MEASUREMENT: QUANTITIES, NUMBERS AND UNITS
Quantity: A property that is measured.
Unit: A standard quantity against which a quantity is measured.
Chemists measure various quantities. If the mass of a substance was found to be 6.0 grams this can be expressed as an equation
m = 6.0 g
Here m is the symbol for the quantity mass, 6.0 is a number and g is the symbol for the gram, a standard quantity of mass. The equation is shorthand for
mass = 6.0 × (1 gram)
In general an equation of measurement takes the form
quantity = (number) × (unit)
In print, the symbols for quantities are shown in italics and for units in regular type as is done above.
The equation may be manipulated by the normal rules of algebra. Thus the heading of a table or the axis of a graph could be labelled m/g (i.e. mass in grams) and numbers only tabulated or shown on the axis.
It is important to realise that the magnitude of a quantity expressed as a number without units for the quantity is meaningless unless the quantity is in fact a ratio and is dimensionless (i.e. has no units since the units in the numerator and denominator cancel).
Many quantities are defined in terms of other quantities. Thus density, symbol r, is defined as mass per unit volume.
For many quantities there are different systems of units. It is essential that one can convert from one set of units to another. This is simply done by replacing the unit in the above equation by its value in terms of the desired unit.
International System of Units (SI units): The internationally adopted system which defines or expresses all quantities in terms of seven basic units, the six used by chemists being:
Other quantities commonly used in chemistry, and which have special names for the units derived from these basic units are:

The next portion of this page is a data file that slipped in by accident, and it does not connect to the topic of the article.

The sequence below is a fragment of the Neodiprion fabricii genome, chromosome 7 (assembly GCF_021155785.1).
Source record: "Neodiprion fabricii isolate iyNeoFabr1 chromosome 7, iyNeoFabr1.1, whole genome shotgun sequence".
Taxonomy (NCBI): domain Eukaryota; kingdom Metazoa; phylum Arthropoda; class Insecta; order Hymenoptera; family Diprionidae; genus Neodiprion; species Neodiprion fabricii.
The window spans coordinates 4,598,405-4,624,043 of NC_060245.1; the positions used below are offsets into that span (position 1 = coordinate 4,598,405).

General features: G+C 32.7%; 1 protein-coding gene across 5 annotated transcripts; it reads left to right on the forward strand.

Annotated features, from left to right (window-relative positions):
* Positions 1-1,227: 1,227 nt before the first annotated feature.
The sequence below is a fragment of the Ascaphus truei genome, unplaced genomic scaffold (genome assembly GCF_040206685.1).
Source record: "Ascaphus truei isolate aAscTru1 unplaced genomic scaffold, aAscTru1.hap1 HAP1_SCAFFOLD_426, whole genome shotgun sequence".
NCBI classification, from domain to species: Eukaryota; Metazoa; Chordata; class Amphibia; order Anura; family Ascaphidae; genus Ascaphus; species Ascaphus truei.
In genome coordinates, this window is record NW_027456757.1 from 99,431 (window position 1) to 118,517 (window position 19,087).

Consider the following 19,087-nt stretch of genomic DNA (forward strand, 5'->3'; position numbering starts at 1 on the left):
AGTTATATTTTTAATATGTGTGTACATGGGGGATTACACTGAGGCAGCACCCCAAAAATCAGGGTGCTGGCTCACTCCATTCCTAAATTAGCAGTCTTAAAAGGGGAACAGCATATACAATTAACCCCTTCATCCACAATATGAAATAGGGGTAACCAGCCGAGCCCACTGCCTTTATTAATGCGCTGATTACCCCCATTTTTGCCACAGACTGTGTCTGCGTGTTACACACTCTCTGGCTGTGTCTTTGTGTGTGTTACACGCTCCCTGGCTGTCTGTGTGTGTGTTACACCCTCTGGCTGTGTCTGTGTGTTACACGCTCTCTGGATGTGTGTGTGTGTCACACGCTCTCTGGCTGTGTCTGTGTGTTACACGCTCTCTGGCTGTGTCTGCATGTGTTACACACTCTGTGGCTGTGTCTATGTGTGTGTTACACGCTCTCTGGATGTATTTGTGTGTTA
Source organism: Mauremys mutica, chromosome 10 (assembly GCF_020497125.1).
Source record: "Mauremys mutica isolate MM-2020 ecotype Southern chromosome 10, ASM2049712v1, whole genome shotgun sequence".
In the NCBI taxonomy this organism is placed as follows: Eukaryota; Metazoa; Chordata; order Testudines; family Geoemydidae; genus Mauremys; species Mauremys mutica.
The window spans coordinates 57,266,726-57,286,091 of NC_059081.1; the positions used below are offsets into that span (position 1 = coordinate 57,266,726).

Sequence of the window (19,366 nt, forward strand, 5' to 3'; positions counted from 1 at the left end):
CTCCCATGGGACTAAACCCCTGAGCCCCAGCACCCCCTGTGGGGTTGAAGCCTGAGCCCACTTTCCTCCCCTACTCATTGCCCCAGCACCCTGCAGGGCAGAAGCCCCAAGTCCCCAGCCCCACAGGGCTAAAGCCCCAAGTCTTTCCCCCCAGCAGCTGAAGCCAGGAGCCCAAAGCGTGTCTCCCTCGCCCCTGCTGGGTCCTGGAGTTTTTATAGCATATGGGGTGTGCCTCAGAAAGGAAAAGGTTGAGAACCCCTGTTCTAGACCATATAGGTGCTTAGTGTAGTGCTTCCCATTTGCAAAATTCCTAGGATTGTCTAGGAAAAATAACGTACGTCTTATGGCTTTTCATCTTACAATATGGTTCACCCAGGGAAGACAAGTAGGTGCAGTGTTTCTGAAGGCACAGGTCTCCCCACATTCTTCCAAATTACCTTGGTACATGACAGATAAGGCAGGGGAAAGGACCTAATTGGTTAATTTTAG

Further quantities used in chemistry but without special names for the derived units are:
Coherent SI units: The base units, and those derived from them. Thus the units shown above are coherent SI units. Note that the base unit of mass is the kilogram. This is the only base unit which has a multiple prefix (see below). If, in a calculation of a quantity involving several other quantities, only coherent SI units are used, the units of the required quantity will be coherent (i.e. the appropriate base unit).
The sizes of these units are often unsuitable for some measurements and the decimal multiples, shown below with the name and symbol of the prefix, are used:
Some multiple units have their own name, the three relevant for chemists being:
Units may be written out in full or the symbol used. A mixture of full word and symbol is not permitted. Example: kgram is not permitted. The letter s is never added to the symbol to indicate a plural. A full stop is not written after symbols except at the end of a sentence. Those symbols named after a person have a capital first letter, but when the name of the unit is written out in full a lower case first letter is used. Example: J, joule.
When two or more symbols are combined to indicate a derived unit, a space is left between them. A space is also left between the number and the symbol for the unit, but no space is left between the prefix indicating powers of ten and the symbol to which it applies. When symbols are combined as a quotient, (for example metres per second), either power to the minus one or the solidus may be used (m s¯1 or m/s in the above case). But the solidus may only be used once in a derived unit to avoid ambiguity. Thus writing kg/m/s2 for pascal could be interpreted as kg m¯1 s¯2 or as kg m¯1 s2.
Quantity calculus: The manipulation of the mathematical equations relating quantities and their measured values using the rules of algebra. All calculations in this manual follow the rules of quantity calculus. When one quantity is multiplied by another, no space is left between their symbols. Example: m = ρV. In calculations prefixes for multiples can be replaced by their numerical values.
Some non-SI units are commonly used by chemists:
The calorie, still widely used in USA, is the energy required to raise the temperature of 1 g of liquid water 1 oC.
Write the equations for the following statements using powers of 10 in place of prefixes.
1. Example: The density, ρ , is 3 microgram per cubic millimetre
Answer: ρ = 3 × μg mm−3 = 3 × 10−6 g mm−3 = 3 × 10−6 g (10−3 m)−3 = 3 × 103 g m−3
2. The velocity, v, is 50 millimetres per second
Express the following numbers under the given heading in a table as a normal equation.
5. Example: 4.2 under the heading 105 m/g
Convert the following quantities to SI units.
8. q = 230 cal